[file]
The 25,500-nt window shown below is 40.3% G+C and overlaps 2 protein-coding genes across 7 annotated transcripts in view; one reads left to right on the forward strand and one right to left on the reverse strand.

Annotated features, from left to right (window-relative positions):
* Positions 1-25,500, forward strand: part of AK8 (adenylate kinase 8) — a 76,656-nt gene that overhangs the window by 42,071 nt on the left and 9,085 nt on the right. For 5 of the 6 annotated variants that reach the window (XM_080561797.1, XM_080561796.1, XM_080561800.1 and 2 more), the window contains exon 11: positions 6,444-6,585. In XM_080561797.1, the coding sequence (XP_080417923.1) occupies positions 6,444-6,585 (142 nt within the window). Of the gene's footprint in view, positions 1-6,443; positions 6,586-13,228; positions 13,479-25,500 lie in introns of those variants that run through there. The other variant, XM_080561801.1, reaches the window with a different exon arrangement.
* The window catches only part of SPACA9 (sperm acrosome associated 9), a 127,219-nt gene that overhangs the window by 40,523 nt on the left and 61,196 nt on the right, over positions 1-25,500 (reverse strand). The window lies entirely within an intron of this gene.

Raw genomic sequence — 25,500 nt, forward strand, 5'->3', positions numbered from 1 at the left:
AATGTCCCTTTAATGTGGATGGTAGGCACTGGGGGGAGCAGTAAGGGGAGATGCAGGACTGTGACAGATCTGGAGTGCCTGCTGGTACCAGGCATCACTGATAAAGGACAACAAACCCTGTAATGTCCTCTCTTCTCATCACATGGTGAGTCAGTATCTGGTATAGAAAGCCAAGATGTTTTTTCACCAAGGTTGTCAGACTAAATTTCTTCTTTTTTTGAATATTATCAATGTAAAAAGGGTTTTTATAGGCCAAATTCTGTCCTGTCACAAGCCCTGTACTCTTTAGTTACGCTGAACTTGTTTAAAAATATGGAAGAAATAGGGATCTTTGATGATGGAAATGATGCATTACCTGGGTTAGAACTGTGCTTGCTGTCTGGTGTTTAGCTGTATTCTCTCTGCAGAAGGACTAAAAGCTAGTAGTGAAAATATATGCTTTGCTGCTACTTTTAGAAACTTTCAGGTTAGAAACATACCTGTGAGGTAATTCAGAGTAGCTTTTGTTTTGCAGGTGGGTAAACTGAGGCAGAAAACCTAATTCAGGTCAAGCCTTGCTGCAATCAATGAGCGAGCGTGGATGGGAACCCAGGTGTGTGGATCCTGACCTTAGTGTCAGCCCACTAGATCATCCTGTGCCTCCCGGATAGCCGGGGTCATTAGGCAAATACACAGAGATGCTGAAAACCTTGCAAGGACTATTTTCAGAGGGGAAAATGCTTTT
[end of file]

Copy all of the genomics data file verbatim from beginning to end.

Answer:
The 25,500-nt window shown below is 40.3% G+C and overlaps 2 protein-coding genes across 7 annotated transcripts in view; one reads left to right on the forward strand and one right to left on the reverse strand.

Annotated features, from left to right (window-relative positions):
* Positions 1-25,500, forward strand: part of AK8 (adenylate kinase 8) — a 76,656-nt gene that overhangs the window by 42,071 nt on the left and 9,085 nt on the right. For 5 of the 6 annotated variants that reach the window (XM_080561797.1, XM_080561796.1, XM_080561800.1 and 2 more), the window contains exon 11: positions 6,444-6,585. In XM_080561797.1, the coding sequence (XP_080417923.1) occupies positions 6,444-6,585 (142 nt within the window). Of the gene's footprint in view, positions 1-6,443; positions 6,586-13,228; positions 13,479-25,500 lie in introns of those variants that run through there. The other variant, XM_080561801.1, reaches the window with a different exon arrangement.
* The window catches only part of SPACA9 (sperm acrosome associated 9), a 127,219-nt gene that overhangs the window by 40,523 nt on the left and 61,196 nt on the right, over positions 1-25,500 (reverse strand). The window lies entirely within an intron of this gene.

Raw genomic sequence — 25,500 nt, forward strand, 5'->3', positions numbered from 1 at the left:
AATGTCCCTTTAATGTGGATGGTAGGCACTGGGGGGAGCAGTAAGGGGAGATGCAGGACTGTGACAGATCTGGAGTGCCTGCTGGTACCAGGCATCACTGATAAAGGACAACAAACCCTGTAATGTCCTCTCTTCTCATCACATGGTGAGTCAGTATCTGGTATAGAAAGCCAAGATGTTTTTTCACCAAGGTTGTCAGACTAAATTTCTTCTTTTTTTGAATATTATCAATGTAAAAAGGGTTTTTATAGGCCAAATTCTGTCCTGTCACAAGCCCTGTACTCTTTAGTTACGCTGAACTTGTTTAAAAATATGGAAGAAATAGGGATCTTTGATGATGGAAATGATGCATTACCTGGGTTAGAACTGTGCTTGCTGTCTGGTGTTTAGCTGTATTCTCTCTGCAGAAGGACTAAAAGCTAGTAGTGAAAATATATGCTTTGCTGCTACTTTTAGAAACTTTCAGGTTAGAAACATACCTGTGAGGTAATTCAGAGTAGCTTTTGTTTTGCAGGTGGGTAAACTGAGGCAGAAAACCTAATTCAGGTCAAGCCTTGCTGCAATCAATGAGCGAGCGTGGATGGGAACCCAGGTGTGTGGATCCTGACCTTAGTGTCAGCCCACTAGATCATCCTGTGCCTCCCGGATAGCCGGGGTCATTAGGCAAATACACAGAGATGCTGAAAACCTTGCAAGGACTATTTTCAGAGGGGAAAATGCTTTT